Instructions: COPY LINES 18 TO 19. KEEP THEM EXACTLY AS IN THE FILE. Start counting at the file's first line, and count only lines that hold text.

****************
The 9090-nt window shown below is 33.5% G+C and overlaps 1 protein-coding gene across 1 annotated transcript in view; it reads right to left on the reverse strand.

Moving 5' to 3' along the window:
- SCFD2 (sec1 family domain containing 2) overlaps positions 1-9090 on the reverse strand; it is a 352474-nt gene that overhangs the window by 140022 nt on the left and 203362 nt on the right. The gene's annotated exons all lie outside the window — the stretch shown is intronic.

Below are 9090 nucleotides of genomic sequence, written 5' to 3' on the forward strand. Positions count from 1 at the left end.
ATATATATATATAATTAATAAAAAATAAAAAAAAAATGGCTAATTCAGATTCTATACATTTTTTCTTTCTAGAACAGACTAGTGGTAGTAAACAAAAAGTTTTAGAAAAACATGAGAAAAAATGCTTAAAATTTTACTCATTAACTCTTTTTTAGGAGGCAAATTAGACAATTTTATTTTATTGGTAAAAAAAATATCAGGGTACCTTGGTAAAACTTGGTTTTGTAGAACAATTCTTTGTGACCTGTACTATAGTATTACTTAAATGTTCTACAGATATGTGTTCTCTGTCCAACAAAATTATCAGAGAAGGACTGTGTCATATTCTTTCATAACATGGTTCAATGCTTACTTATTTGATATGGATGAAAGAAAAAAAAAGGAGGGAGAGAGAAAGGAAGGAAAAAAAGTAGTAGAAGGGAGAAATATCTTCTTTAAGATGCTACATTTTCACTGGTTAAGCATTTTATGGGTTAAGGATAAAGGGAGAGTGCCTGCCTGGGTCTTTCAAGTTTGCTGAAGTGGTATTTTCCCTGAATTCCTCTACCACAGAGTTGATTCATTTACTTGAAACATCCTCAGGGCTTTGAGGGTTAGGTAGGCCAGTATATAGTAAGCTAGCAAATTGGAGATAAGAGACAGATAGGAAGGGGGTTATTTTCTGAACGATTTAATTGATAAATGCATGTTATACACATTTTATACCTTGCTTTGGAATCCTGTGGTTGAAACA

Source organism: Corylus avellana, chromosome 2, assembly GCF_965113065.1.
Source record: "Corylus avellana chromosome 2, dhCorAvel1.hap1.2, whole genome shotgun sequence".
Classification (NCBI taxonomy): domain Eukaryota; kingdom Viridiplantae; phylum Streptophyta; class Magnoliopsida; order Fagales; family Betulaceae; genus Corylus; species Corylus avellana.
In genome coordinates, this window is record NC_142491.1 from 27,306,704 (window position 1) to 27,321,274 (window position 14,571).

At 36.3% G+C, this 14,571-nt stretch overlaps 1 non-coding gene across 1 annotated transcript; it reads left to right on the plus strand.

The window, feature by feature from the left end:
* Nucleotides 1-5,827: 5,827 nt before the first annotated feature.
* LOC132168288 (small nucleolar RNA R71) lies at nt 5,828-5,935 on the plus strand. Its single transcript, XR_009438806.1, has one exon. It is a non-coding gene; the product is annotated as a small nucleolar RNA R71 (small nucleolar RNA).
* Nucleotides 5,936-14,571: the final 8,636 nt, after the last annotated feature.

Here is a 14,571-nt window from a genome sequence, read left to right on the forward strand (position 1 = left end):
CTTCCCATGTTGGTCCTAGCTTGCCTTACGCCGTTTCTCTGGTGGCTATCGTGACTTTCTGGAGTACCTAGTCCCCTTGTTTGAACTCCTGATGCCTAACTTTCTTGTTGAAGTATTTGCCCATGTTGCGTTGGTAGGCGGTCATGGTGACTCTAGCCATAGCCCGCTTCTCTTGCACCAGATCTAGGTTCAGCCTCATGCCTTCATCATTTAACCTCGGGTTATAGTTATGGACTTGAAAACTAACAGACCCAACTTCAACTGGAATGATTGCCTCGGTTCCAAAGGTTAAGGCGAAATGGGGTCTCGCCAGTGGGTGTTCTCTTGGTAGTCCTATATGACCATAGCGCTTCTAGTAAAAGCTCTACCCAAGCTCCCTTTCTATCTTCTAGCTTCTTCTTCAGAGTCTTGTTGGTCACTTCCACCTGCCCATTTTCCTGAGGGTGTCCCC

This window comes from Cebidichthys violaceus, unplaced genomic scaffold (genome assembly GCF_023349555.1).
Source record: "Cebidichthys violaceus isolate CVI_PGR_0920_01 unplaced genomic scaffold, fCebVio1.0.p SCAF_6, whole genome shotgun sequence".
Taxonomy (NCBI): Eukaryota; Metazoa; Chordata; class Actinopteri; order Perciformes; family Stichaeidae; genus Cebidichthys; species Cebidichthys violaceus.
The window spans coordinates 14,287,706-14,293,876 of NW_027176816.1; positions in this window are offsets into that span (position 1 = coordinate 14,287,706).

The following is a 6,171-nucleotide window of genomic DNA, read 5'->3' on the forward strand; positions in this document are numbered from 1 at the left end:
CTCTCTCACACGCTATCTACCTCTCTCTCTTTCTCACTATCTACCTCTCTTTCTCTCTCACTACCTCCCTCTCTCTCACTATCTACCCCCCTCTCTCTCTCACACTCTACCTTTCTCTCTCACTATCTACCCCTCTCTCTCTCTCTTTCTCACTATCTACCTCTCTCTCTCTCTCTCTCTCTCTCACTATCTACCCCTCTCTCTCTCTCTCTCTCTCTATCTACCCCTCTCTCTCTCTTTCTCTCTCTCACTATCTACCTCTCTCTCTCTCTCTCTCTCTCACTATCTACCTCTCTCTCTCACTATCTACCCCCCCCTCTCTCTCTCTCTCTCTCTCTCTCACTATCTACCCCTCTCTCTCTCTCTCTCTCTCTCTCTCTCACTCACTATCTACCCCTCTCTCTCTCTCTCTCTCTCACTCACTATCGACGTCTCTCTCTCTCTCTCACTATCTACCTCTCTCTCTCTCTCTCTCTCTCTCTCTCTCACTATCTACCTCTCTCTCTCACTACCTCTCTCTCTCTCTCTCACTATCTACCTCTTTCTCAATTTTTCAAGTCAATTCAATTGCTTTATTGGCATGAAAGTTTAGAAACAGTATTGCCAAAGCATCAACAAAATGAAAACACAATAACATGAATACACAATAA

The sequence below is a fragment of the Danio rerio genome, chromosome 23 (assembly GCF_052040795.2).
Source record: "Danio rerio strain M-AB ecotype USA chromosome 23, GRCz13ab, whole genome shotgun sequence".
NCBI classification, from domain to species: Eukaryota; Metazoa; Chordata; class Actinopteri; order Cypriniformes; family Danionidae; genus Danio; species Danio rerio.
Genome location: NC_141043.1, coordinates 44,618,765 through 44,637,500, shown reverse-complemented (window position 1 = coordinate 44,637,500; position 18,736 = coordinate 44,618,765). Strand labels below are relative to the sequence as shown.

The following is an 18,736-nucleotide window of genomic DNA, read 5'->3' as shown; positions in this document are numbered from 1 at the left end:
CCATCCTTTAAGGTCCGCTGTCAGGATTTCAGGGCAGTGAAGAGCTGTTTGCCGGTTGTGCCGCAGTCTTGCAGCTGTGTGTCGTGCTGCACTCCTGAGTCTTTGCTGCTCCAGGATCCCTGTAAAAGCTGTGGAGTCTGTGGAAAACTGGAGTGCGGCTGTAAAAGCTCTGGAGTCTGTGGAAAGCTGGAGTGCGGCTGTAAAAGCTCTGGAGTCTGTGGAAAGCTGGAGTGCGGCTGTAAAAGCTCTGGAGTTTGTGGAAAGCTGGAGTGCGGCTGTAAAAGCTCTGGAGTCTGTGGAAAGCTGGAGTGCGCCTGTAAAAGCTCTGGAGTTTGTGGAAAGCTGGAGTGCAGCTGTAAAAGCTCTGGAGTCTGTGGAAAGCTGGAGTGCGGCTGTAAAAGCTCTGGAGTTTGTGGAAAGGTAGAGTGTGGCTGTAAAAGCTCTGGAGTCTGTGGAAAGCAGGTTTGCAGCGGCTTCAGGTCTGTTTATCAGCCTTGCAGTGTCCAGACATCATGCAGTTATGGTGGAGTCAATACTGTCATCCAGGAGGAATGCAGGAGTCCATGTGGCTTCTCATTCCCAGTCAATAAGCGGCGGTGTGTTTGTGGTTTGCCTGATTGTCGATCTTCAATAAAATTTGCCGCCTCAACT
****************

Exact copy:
Source record: "Cebidichthys violaceus isolate CVI_PGR_0920_01 unplaced genomic scaffold, fCebVio1.0.p SCAF_6, whole genome shotgun sequence".
Taxonomy (NCBI): Eukaryota; Metazoa; Chordata; class Actinopteri; order Perciformes; family Stichaeidae; genus Cebidichthys; species Cebidichthys violaceus.